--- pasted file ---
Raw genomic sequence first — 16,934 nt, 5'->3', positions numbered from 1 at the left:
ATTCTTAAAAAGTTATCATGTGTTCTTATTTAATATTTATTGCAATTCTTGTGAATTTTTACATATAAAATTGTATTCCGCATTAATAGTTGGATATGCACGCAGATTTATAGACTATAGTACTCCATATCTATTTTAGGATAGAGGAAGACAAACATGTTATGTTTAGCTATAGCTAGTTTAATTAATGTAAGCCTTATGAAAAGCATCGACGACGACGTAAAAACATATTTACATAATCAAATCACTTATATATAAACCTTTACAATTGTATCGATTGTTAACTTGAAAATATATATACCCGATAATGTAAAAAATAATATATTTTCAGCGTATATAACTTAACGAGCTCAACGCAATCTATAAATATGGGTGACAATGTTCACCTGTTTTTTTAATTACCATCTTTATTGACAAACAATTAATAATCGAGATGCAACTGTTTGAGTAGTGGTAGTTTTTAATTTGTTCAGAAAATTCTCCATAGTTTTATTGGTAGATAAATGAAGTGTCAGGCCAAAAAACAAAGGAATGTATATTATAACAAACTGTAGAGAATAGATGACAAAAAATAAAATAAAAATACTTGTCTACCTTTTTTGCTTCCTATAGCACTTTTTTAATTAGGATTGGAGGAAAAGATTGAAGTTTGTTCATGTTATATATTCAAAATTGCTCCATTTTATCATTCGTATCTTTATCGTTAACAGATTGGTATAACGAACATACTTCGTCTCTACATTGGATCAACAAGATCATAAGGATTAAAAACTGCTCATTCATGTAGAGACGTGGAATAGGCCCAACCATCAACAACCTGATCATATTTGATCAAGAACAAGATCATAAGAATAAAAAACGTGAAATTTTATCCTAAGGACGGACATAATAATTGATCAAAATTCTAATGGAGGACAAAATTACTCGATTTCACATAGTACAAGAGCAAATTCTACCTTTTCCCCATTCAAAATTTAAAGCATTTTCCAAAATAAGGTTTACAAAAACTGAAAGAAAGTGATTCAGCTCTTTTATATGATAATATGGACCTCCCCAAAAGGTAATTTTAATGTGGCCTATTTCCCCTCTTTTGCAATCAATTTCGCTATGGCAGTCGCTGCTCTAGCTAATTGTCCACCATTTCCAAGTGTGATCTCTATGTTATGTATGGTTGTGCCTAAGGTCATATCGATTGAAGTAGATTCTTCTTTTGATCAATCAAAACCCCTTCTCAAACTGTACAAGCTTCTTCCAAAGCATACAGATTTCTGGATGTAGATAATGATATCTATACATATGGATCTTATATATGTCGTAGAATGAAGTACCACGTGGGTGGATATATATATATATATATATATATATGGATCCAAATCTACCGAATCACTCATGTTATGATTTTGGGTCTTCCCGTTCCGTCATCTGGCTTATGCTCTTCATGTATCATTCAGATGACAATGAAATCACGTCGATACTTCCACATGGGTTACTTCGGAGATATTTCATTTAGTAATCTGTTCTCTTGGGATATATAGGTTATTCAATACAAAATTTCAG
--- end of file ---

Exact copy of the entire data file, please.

Raw genomic sequence first — 16,934 nt, 5'->3', positions numbered from 1 at the left:
ATTCTTAAAAAGTTATCATGTGTTCTTATTTAATATTTATTGCAATTCTTGTGAATTTTTACATATAAAATTGTATTCCGCATTAATAGTTGGATATGCACGCAGATTTATAGACTATAGTACTCCATATCTATTTTAGGATAGAGGAAGACAAACATGTTATGTTTAGCTATAGCTAGTTTAATTAATGTAAGCCTTATGAAAAGCATCGACGACGACGTAAAAACATATTTACATAATCAAATCACTTATATATAAACCTTTACAATTGTATCGATTGTTAACTTGAAAATATATATACCCGATAATGTAAAAAATAATATATTTTCAGCGTATATAACTTAACGAGCTCAACGCAATCTATAAATATGGGTGACAATGTTCACCTGTTTTTTTAATTACCATCTTTATTGACAAACAATTAATAATCGAGATGCAACTGTTTGAGTAGTGGTAGTTTTTAATTTGTTCAGAAAATTCTCCATAGTTTTATTGGTAGATAAATGAAGTGTCAGGCCAAAAAACAAAGGAATGTATATTATAACAAACTGTAGAGAATAGATGACAAAAAATAAAATAAAAATACTTGTCTACCTTTTTTGCTTCCTATAGCACTTTTTTAATTAGGATTGGAGGAAAAGATTGAAGTTTGTTCATGTTATATATTCAAAATTGCTCCATTTTATCATTCGTATCTTTATCGTTAACAGATTGGTATAACGAACATACTTCGTCTCTACATTGGATCAACAAGATCATAAGGATTAAAAACTGCTCATTCATGTAGAGACGTGGAATAGGCCCAACCATCAACAACCTGATCATATTTGATCAAGAACAAGATCATAAGAATAAAAAACGTGAAATTTTATCCTAAGGACGGACATAATAATTGATCAAAATTCTAATGGAGGACAAAATTACTCGATTTCACATAGTACAAGAGCAAATTCTACCTTTTCCCCATTCAAAATTTAAAGCATTTTCCAAAATAAGGTTTACAAAAACTGAAAGAAAGTGATTCAGCTCTTTTATATGATAATATGGACCTCCCCAAAAGGTAATTTTAATGTGGCCTATTTCCCCTCTTTTGCAATCAATTTCGCTATGGCAGTCGCTGCTCTAGCTAATTGTCCACCATTTCCAAGTGTGATCTCTATGTTATGTATGGTTGTGCCTAAGGTCATATCGATTGAAGTAGATTCTTCTTTTGATCAATCAAAACCCCTTCTCAAACTGTACAAGCTTCTTCCAAAGCATACAGATTTCTGGATGTAGATAATGATATCTATACATATGGATCTTATATATGTCGTAGAATGAAGTACCACGTGGGTGGATATATATATATATATATATATATATGGATCCAAATCTACCGAATCACTCATGTTATGATTTTGGGTCTTCCCGTTCCGTCATCTGGCTTATGCTCTTCATGTATCATTCAGATGACAATGAAATCACGTCGATACTTCCACATGGGTTACTTCGGAGATATTTCATTTAGTAATCTGTTCTCTTGGGATATATAGGTTATTCAATACAAAATTTCAG